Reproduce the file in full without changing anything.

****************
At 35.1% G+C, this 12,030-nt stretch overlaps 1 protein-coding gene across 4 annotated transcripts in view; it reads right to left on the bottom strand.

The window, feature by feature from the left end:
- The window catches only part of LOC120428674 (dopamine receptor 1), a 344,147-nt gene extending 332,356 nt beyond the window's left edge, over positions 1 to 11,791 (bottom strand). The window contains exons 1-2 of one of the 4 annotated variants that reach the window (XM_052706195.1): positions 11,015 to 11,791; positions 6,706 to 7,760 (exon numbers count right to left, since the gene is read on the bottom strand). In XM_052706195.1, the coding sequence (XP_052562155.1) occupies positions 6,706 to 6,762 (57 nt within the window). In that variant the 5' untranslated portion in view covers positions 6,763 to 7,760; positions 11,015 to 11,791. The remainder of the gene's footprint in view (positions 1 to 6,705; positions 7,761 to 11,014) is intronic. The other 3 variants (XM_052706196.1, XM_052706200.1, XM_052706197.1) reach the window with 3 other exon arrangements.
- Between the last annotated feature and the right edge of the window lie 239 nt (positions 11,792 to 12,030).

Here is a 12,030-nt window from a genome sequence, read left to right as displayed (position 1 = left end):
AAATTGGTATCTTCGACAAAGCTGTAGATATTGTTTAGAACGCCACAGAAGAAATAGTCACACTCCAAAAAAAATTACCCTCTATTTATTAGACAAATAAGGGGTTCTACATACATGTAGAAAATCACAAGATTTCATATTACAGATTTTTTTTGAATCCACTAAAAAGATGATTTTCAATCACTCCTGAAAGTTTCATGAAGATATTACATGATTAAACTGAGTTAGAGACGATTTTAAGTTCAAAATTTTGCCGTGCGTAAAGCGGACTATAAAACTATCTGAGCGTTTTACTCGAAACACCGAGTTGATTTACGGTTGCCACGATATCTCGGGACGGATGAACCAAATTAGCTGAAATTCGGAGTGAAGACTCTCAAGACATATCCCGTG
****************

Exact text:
At 35.1% G+C, this 12,030-nt stretch overlaps 1 protein-coding gene across 4 annotated transcripts in view; it reads right to left on the bottom strand.

The window, feature by feature from the left end:
- The window catches only part of LOC120428674 (dopamine receptor 1), a 344,147-nt gene extending 332,356 nt beyond the window's left edge, over positions 1 to 11,791 (bottom strand). The window contains exons 1-2 of one of the 4 annotated variants that reach the window (XM_052706195.1): positions 11,015 to 11,791; positions 6,706 to 7,760 (exon numbers count right to left, since the gene is read on the bottom strand). In XM_052706195.1, the coding sequence (XP_052562155.1) occupies positions 6,706 to 6,762 (57 nt within the window). In that variant the 5' untranslated portion in view covers positions 6,763 to 7,760; positions 11,015 to 11,791. The remainder of the gene's footprint in view (positions 1 to 6,705; positions 7,761 to 11,014) is intronic. The other 3 variants (XM_052706196.1, XM_052706200.1, XM_052706197.1) reach the window with 3 other exon arrangements.
- Between the last annotated feature and the right edge of the window lie 239 nt (positions 11,792 to 12,030).

Here is a 12,030-nt window from a genome sequence, read left to right as displayed (position 1 = left end):
AAATTGGTATCTTCGACAAAGCTGTAGATATTGTTTAGAACGCCACAGAAGAAATAGTCACACTCCAAAAAAAATTACCCTCTATTTATTAGACAAATAAGGGGTTCTACATACATGTAGAAAATCACAAGATTTCATATTACAGATTTTTTTTGAATCCACTAAAAAGATGATTTTCAATCACTCCTGAAAGTTTCATGAAGATATTACATGATTAAACTGAGTTAGAGACGATTTTAAGTTCAAAATTTTGCCGTGCGTAAAGCGGACTATAAAACTATCTGAGCGTTTTACTCGAAACACCGAGTTGATTTACGGTTGCCACGATATCTCGGGACGGATGAACCAAATTAGCTGAAATTCGGAGTGAAGACTCTCAAGACATATCCCGTG